LooCipher Ransomware

LooCipher Ransomware

LooCipher is a new ransomware being distributed in the wild. It is a file-encrypting ransomware, which encrypts the personal documents found on the victim’s computer. To decrypt their data, victims are encouraged to pay for a decryption key.

LooCipher is designed to change the wallpaper, display a pop-up window, and create a ransom message within the “@Please_Read_Me.txt” file. It also renames all encrypted files by adding the “.lcphr” extension. For example, “1.jpg” becomes “1.jpg.lcphr“.

Victims are notified that all files are encrypted with a strong encryption algorithm and the only way to decrypt them is to purchase a unique decryption key. This key is stored on a remote server controlled by Loocipher’s developers. Only they can access the server.

To obtain their keys, victims must send the equivalent of $330 in Bitcoins to a BTC wallet address provided.

They are encouraged to make payment within five days, since, after that, decryption keys are destroyed or deleted and files are locked permanently.

Once payment is made, the “DECRYPT” button is enabled and victims are able to decrypt their files. Decryption must be performed via the pop-up window enabled by Loocipher.

Since there is no free tool capable of decrypting files encoded by Loocipher, the only way to recover them free of charge and without contacting cybercriminals is to restore them from a data backup.

The Symptoms

First, LooCipher changes the encrypted files into .lcphr files:


This can happen very quickly before you can notice LooCipher in action and shut off your computer.

Another thing that changes is your desktop background: it’s now a ransom note which tells you that you need to open the LooCipher.exe file too restore your files. All that LooCipher.exe actually has are instructions on how to pay money to the developers of this virus.

LooCipher demands money to be sent in Bitcoin because of its anonymity and automatization features, and they talk about their server being a TOR server, which also offers anonymity. Both of these technologies are legitimate and valuable to a lot of people, but they’re also abused by criminals.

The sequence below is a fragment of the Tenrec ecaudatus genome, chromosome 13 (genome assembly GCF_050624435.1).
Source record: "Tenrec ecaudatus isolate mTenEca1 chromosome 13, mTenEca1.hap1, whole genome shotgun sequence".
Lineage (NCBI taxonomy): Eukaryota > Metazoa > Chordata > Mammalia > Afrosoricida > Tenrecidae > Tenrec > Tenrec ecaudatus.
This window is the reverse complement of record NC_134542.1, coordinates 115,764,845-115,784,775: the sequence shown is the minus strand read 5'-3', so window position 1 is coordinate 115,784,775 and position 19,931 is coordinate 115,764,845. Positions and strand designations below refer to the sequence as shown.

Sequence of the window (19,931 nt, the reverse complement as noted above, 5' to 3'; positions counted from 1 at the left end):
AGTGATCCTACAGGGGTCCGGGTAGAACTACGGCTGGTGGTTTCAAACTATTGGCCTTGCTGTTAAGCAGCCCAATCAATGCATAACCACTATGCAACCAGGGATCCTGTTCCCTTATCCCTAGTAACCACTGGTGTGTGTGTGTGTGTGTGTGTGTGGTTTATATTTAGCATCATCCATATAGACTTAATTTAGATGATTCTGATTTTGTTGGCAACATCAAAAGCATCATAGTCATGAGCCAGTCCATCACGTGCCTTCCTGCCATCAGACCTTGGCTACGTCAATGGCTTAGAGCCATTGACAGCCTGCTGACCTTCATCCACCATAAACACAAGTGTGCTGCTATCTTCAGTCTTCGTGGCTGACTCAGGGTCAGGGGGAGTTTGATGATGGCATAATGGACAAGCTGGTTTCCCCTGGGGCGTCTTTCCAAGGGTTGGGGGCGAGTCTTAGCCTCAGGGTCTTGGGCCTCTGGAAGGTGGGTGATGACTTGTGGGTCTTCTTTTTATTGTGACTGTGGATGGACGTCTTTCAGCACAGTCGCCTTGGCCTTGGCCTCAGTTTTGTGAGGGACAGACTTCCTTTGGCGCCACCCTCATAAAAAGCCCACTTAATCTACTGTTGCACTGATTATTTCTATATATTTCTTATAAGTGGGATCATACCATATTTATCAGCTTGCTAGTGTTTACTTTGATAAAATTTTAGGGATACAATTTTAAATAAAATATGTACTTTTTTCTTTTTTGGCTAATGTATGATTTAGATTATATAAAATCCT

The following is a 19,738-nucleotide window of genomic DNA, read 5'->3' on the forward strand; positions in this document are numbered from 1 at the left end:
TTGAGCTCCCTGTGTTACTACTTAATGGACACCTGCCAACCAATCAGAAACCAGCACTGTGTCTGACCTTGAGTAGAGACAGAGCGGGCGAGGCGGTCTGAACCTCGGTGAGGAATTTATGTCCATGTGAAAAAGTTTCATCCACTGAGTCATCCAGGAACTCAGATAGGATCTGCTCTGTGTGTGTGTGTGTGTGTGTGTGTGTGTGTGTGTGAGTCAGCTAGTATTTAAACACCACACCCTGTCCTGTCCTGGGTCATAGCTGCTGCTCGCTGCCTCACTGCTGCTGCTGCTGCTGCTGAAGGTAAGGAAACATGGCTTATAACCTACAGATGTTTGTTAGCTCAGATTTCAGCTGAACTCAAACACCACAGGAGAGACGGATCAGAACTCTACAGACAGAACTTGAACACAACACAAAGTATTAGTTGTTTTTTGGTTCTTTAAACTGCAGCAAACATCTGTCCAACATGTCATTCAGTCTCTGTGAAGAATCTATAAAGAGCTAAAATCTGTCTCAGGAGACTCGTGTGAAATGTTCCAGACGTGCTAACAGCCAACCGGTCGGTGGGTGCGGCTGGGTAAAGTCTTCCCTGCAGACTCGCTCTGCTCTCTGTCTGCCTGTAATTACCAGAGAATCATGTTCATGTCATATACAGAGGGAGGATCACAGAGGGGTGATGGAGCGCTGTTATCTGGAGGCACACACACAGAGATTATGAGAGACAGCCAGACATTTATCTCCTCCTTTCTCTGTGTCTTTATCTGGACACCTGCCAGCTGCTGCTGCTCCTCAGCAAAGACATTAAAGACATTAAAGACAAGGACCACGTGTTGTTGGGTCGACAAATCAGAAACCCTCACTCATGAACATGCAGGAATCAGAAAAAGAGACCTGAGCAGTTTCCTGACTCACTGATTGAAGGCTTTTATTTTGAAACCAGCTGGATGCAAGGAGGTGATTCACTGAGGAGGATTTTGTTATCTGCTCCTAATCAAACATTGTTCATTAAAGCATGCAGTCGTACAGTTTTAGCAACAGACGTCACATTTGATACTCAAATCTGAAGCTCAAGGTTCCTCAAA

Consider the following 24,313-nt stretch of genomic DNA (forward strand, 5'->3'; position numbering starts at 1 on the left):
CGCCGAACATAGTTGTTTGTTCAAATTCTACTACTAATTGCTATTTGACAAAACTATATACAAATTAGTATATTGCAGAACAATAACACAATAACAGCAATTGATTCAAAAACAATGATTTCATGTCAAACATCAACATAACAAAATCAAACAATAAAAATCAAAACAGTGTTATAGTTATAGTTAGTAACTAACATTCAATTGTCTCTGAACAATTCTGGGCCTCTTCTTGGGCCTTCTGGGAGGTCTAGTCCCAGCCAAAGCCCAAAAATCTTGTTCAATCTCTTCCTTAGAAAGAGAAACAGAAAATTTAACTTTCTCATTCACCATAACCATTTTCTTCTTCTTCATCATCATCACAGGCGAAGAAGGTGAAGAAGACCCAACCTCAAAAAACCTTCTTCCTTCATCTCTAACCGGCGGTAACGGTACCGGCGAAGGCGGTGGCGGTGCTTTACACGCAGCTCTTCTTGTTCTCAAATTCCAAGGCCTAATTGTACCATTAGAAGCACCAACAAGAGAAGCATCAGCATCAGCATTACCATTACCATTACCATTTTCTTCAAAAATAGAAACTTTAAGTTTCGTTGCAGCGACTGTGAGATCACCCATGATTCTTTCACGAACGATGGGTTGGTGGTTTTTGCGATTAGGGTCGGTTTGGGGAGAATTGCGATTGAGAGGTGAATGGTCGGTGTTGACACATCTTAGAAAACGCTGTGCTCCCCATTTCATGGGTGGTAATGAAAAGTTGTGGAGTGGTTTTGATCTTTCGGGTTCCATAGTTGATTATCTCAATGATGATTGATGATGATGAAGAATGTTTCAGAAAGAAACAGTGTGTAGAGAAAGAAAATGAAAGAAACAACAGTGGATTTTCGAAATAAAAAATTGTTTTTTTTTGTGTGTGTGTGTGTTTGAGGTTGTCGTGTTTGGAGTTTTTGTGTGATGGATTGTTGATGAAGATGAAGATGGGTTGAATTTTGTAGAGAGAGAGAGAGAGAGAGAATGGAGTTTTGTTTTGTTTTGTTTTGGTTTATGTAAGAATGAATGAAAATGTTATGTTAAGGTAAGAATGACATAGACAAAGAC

How did Ransomware Infect Our Computers

Typically, cybercriminals proliferate ransomware and other malicious programs via spam campaigns, fake software update tools, untrustworthy software download sources, software ‘cracking’ tools and Trojan type programs.

Using spam campaigns, cybercriminals send emails that include attachments such as Microsoft Office documents, PDF documents, RAR, ZIP or other archive files, .exe or other executable files, JavaScript files, and so on.

The main goal is to trick recipients into opening these attachments. When opened, they infect computers with ransomware or other malware.

Computers are also infected through fake software update tools.

Usually, these exploit bugs/flaws of outdated software or download and install unwanted, malicious programs.

This ransomware was also observed attacking victims by hacking open Remote Desktop Services (RDP) ports. The attackers scan for the systems running RDP (TCP port 3389) and then attempt to brute force the password for the systems.

How to Decrypt or Prevent LooCipher Ransomware

This decryptor does not need the LooCipher.exe program running, so if it is still running you should terminate the process and delete the file so it does not start again.

A decryptor for the LooCipher Ransomware has been released by EMSISOFT that allows victims to decrypt their files for free.

Once downloaded, run the program with administrative privileges in order to decrypt all the files that were targeted by the ransomware.

Once started, agree to the license agreement and you will be at the bruteforcer screen where it asks you to select an encrypted file and the same file in its unencrypted form.

Once you select the files, the Start button will become available and you should click on it to start brute-forcing the decryption key.

When a key has been found, it will display it in a small alert. In this alert, the screen has one OK button. Click on the OK button and decryptor will restart with the key loaded.

Once ready, click on the Decrypt button to begin the decryption process. The decryptor will now search the computer for encrypted files that end with the .lcphr extensions and automatically decrypt them.

When it has finished, the Results tab will state Finished and all of your files should now be decrypted.

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